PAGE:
This excellent thesis contradicts, on the basis of painstaking work, the longaccepted idea that the intestinal tract is the excretory organ for calcium. After a review of the conflicting reports on the subject, the author presents his own experiments on rabbits and goats. Feces, urine, bile, milk and various organs were analyzed for calcium, and the calcium balance was studied during inanition, during periods in which diets low in calcium were given and during periods of slow, continuous intravenous injections of solution of calcium salts.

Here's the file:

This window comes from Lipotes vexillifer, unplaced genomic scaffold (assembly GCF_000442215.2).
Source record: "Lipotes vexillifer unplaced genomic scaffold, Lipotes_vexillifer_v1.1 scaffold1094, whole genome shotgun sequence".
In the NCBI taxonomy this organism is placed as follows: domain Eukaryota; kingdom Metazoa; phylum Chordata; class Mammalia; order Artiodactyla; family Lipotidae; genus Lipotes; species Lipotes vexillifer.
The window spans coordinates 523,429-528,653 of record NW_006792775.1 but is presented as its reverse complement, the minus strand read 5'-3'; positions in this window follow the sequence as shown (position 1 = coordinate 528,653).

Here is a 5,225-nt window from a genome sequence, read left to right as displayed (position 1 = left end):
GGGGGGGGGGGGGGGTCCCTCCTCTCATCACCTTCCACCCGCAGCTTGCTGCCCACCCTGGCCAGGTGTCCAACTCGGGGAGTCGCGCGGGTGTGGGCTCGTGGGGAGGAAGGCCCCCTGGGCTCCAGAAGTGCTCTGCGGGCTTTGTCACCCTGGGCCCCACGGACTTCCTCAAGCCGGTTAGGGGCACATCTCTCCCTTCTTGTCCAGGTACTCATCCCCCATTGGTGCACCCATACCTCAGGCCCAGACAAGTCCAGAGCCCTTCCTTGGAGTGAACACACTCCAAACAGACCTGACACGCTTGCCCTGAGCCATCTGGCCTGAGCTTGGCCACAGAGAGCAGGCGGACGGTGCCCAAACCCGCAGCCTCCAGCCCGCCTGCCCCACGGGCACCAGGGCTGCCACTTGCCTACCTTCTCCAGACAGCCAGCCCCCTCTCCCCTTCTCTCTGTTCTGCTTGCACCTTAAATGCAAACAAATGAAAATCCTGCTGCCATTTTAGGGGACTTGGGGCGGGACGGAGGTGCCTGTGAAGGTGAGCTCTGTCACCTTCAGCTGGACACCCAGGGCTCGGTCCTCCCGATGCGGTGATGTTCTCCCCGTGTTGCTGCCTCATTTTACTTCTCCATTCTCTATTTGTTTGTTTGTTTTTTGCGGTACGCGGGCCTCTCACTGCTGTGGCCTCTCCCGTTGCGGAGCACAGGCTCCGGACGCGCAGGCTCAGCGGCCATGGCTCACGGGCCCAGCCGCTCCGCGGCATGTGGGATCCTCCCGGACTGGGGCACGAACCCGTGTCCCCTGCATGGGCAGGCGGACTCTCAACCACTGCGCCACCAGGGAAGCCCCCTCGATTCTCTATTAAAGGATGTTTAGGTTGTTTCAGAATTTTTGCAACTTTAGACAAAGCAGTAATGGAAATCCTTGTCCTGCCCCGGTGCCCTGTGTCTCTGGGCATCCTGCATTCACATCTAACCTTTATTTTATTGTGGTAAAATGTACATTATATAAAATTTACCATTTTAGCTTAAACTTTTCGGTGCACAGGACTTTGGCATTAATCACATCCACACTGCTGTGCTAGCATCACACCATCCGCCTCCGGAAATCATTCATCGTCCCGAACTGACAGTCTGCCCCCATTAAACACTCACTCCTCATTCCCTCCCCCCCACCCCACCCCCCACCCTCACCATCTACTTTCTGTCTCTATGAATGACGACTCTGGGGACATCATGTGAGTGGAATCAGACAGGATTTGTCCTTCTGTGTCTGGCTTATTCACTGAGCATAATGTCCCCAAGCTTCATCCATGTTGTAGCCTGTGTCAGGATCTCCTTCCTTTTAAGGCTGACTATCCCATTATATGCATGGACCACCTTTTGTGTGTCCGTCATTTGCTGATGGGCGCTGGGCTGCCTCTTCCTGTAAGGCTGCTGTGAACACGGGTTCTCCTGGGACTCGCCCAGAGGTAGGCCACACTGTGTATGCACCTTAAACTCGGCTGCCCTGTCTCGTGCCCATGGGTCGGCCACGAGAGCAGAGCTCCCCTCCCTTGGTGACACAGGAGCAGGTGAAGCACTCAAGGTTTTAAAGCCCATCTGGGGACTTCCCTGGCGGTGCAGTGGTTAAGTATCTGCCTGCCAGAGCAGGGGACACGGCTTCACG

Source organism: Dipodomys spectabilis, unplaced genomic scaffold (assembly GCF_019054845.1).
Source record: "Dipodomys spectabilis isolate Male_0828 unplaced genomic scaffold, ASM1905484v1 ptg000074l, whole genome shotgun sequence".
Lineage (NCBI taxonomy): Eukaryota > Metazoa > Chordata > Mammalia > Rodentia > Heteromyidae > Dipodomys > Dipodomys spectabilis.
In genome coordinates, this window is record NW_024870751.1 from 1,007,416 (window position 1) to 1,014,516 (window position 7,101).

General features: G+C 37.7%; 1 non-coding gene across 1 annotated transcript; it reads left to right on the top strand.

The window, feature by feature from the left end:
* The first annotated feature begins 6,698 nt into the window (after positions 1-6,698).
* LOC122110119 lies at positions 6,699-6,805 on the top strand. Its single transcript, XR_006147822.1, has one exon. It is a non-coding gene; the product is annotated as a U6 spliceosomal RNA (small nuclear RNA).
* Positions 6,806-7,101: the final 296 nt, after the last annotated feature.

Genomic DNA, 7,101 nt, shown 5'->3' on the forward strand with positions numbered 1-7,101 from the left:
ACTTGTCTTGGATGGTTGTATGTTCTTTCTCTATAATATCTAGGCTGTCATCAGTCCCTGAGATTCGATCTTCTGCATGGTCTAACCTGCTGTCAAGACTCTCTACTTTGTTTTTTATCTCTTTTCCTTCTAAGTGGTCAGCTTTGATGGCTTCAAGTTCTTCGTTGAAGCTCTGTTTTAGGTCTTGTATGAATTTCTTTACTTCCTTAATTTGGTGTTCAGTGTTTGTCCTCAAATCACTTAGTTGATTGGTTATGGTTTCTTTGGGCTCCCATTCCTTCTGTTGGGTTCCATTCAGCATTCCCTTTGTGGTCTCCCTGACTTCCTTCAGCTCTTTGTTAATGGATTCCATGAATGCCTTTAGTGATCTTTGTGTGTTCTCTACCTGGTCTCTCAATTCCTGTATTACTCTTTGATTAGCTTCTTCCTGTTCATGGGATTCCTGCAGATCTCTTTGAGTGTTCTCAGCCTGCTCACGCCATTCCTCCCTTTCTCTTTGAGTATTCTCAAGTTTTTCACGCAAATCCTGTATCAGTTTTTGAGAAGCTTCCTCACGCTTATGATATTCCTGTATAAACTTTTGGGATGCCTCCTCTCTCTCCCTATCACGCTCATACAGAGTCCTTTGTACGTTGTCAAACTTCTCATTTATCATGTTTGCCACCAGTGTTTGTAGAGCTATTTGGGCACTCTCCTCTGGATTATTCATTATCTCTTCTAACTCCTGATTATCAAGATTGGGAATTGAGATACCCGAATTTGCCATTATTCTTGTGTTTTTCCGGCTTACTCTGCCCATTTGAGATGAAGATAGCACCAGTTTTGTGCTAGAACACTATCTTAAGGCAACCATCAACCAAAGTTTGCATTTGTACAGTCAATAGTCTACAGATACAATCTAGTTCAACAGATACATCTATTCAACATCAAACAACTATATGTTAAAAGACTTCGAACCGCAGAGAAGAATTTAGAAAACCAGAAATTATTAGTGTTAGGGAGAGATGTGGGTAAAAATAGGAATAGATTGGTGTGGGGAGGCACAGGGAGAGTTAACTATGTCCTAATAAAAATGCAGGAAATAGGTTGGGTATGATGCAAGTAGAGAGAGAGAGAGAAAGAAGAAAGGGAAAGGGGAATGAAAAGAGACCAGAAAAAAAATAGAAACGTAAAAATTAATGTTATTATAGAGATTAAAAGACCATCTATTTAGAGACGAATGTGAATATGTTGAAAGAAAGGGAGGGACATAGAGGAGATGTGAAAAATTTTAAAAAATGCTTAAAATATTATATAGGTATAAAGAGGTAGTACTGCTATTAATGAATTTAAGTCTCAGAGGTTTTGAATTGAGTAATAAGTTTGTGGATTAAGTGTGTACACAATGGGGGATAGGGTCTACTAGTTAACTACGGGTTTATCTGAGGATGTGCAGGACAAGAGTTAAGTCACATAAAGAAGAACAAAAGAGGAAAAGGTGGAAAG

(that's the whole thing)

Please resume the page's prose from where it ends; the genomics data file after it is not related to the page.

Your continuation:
The results disclosed the existence of a slow, irregular loss of calcium by way of the gastrointestinal tract. The intravenous administration of calcium did not accelerate this loss and did not increase the amount of calcium in the bile. Neither did it accelerate the secretion of calcium in the milk. It did, however, increase the urinary output and the amount stored in the kidneys. The